Friday, September 11, 2009

An unexpected teacher.

As I sit at my office desk crying, I just had to share this with you... (borrowed from Tom Davis' blog)

September 11, 2009
An Orphan's Faith
We have a great team in Uganda right now, led by Greg McElheny and Vince Giordano. I just received an email from one of our team members, Ben Savage, from Cincinnati Ohio. I had to share it with you. Please join me in prayer for this team as they visit carepoints throughout the Teso Region over the next few days. I hope to update you with more stories as they come to me.

"Today I walked into a world unlike any other that I have experienced.
I arrived two days ago with a team from Children’s HopeChest to visit
orphan communities in the hopes of creating connections between our
world of plenty and their world of want. As we drove through the
towns, I witnessed a bizarre mixture of beauty, despair and hope. The
landscape was truly astounding. There were many imaginative and
hardworking people who had used what little resources that could
muster to create businesses that were showing signs of success. The
next sight I would see would be a child naked, in a ramshackle mud hut
with no one to care for them.

In this strange stew of images we pulled into Rapha Community School,
a community that is sponsored by a church in Florida through
Children’s HopeChest. We were greeted by 150 children in white shirts
and orange smocks. The children were not exactly what I expected.
True, their situation was more dire than any I’ve seen, but the
children shone like the sun. Their smiles were bright and filled with
pride and dignity. The children greeted us individually and thanked
us for coming. I only wish my children acted this respectfully.
After we toured the community, we were escorted to their schoolroom.
The room consisted of a small map of the world, a few old posters and
rough hewn benches.

The children sang a welcome to us. They danced and recited Gods words
to us. I was challenged and changed by all of this. And then there
was Sarah, who read Matthew 6 aloud. Sarah, who, from all earthly
perspectives should be disabled with despair for her future spoke of
faith. She is an orphan who has depended on God to deliver food,
shelter and all other earthly needs. She had suffered loss and pain
that people in my community would have spent countless dollars on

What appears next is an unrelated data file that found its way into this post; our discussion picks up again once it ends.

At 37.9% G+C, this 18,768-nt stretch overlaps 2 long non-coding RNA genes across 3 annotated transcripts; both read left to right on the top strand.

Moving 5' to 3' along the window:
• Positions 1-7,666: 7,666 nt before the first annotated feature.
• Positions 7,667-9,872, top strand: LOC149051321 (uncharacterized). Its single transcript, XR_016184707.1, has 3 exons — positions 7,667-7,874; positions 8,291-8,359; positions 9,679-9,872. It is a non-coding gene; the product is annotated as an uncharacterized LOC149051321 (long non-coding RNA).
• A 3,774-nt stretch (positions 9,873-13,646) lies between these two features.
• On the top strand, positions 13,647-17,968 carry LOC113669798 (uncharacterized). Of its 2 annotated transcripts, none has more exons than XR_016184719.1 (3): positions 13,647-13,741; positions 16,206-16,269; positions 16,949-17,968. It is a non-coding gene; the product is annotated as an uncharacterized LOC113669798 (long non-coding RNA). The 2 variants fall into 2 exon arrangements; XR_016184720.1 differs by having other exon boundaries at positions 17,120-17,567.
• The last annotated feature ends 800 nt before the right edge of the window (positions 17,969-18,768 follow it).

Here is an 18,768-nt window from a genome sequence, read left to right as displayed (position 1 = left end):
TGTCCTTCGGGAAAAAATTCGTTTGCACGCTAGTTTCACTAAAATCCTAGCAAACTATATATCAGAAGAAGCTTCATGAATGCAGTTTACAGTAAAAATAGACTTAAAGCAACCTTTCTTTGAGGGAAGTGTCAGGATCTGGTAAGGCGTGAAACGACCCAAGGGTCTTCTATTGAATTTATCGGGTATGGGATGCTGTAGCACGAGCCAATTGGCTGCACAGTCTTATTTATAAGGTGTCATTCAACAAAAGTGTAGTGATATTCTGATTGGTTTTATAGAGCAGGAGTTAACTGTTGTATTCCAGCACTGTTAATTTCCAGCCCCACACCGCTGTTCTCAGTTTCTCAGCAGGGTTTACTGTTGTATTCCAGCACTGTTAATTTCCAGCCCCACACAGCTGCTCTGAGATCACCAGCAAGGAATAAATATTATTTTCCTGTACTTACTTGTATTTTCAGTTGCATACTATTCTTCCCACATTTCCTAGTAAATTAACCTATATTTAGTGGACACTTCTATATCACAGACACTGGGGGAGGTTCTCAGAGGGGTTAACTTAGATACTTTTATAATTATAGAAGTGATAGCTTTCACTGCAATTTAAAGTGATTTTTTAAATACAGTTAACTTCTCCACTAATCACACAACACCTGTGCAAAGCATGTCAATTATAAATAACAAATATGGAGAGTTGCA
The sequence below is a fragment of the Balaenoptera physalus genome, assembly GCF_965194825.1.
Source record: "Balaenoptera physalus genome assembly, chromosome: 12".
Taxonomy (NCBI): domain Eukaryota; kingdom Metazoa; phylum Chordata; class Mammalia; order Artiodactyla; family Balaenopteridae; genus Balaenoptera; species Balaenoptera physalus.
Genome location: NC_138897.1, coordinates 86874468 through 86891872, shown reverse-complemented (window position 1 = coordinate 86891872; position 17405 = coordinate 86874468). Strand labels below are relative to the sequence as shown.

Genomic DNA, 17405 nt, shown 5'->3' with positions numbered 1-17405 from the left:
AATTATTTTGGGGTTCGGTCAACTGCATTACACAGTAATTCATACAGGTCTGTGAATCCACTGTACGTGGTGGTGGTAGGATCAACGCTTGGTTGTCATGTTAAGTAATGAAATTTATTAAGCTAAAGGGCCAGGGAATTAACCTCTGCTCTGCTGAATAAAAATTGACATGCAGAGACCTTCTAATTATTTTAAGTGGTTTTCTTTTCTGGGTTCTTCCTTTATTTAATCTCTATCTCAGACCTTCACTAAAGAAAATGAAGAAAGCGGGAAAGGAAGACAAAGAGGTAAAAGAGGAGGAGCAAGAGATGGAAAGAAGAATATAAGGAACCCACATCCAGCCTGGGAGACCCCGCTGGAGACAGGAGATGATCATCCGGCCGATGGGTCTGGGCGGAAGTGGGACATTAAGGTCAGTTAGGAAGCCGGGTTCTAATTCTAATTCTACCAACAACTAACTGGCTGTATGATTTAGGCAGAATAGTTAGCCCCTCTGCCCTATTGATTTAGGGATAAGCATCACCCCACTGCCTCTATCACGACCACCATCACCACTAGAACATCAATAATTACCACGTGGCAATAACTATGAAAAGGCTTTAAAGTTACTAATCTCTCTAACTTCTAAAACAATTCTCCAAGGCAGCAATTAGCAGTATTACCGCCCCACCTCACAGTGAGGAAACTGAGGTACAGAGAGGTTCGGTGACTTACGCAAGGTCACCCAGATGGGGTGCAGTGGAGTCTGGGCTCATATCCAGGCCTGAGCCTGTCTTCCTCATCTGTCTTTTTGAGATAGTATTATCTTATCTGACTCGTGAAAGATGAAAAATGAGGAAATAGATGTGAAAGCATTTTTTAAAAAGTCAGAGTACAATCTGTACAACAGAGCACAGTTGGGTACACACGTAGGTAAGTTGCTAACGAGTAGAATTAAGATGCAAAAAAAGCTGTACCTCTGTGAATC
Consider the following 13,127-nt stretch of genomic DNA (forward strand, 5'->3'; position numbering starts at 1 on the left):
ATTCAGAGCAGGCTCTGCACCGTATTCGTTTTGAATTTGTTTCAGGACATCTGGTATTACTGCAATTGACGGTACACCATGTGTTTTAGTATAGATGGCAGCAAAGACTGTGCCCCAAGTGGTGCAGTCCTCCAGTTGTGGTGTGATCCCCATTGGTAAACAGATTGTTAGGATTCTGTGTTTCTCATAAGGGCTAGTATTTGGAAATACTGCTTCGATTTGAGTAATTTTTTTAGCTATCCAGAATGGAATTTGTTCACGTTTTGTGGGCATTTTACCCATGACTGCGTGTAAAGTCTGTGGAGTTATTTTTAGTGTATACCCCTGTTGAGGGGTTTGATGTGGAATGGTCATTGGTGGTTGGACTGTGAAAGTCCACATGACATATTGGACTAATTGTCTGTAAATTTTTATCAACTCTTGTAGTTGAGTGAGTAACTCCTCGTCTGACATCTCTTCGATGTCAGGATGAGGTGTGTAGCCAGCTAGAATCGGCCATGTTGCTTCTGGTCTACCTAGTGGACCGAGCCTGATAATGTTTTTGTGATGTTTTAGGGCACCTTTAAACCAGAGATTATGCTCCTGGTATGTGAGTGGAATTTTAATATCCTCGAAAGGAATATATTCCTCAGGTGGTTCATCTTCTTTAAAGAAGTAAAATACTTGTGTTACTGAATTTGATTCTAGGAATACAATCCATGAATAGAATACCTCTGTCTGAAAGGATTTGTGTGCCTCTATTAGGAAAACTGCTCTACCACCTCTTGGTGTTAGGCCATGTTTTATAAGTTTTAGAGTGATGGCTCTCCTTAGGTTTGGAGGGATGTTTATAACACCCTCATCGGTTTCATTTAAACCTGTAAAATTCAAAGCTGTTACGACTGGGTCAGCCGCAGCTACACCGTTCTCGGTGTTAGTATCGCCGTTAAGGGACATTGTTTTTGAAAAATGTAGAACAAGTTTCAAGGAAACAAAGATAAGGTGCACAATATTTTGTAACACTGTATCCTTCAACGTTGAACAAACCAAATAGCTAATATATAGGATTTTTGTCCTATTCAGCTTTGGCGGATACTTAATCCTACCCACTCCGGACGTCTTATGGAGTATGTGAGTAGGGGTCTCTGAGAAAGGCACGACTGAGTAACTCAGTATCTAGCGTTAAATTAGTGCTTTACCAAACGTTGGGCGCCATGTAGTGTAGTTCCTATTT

therapy to recover from, but today Sarah spoke to me of faith. She

“Therefore I tell you, do not worry about your life, what you will
eat or drink; or about your body, what you will wear. Is not life more
important than food, and the body more important than clothes? Look at
the birds of the air; they do not sow or reap or store away in barns,
and yet your heavenly Father feeds them. Are you not much more
valuable than they? Who of you by worrying can add a single hour to
his life?
"And why do you worry about clothes? See how the lilies of the field
grow. They do not labor or spin. Yet I tell you that not even Solomon
in all his splendor was dressed like one of these. If that is how God
clothes the grass of the field, which is here today and tomorrow is
thrown into the fire, will he not much more clothe you, O you of
little faith? So do not worry, saying, 'What shall we eat?' or 'What
shall we drink?' or 'What shall we wear?' For the pagans run after all
these things, and your heavenly Father knows that you need them. But
seek first his kingdom and his righteousness, and all these things
will be given to you as well. Therefore do not worry about tomorrow,
for tomorrow will worry about itself. Each day has enough trouble of
its own.” Matthew 6:25-34

To hear a lovely child of God with a gleaming face recite those words
to me was the high point and most devastating moment for me. The
thought that Sarah, who has good reason to worry about tomorrow would
unassumingly speak those challenging words to us fairly contented and
well fed Americans destroyed me. That we worry more about the news
from Hollywood than the desperation found around the world was nothing
short of life changing. While our culture is so consumed with anxiety
and fear, here was little Sarah exemplifying faith and courage. She
read the words but I could see that she felt them too and that she
felt them deeply.

I have always loved that passage and thought about it as a cute
phrasing of my simple faith. But today I heard it as a life mantra
that was spoken from the core of this small framed girl. It was the
throwing down of the gauntlet. And the question that confronts me now
as I sit in my Ugandan hotel and Sarah sleeps in her mud hut is “What
will I do to respond?” I have been blessed - not so much that I am
rich in my own community necessarily, but I am insanely rich in a
global context. I have also been exposed to enough of the
difficulties that these communities face that I can no longer hide
behind ignorance. Do I truly believe that these children are more
valuable than my cable television? I am the “I want my MTV”
generation. As Africa burns I live in comfort and ease while I CAN
make a difference in the lives of others but will I choose to? What
sacrifice have I been willing to make to help fulfill God’s promise of
care to others? I will live differently from this day forward.
Have mercy on me God, though I truly don’t deserve it. I have for too
long ignored your call to love those who are broken and abused. Help
me capture and hold onto the conviction, sorrow, and joy reflected in
Sarah’s eyes today. And thank you for showing me a picture of your
heart through these broken but not forgotten children in Rapha. I am
devastated and changed. Thank you, sweet Lord."

Tuesday, September 8, 2009

ummm... I have problems

I spelled journey wrong in the title of the previous post... wow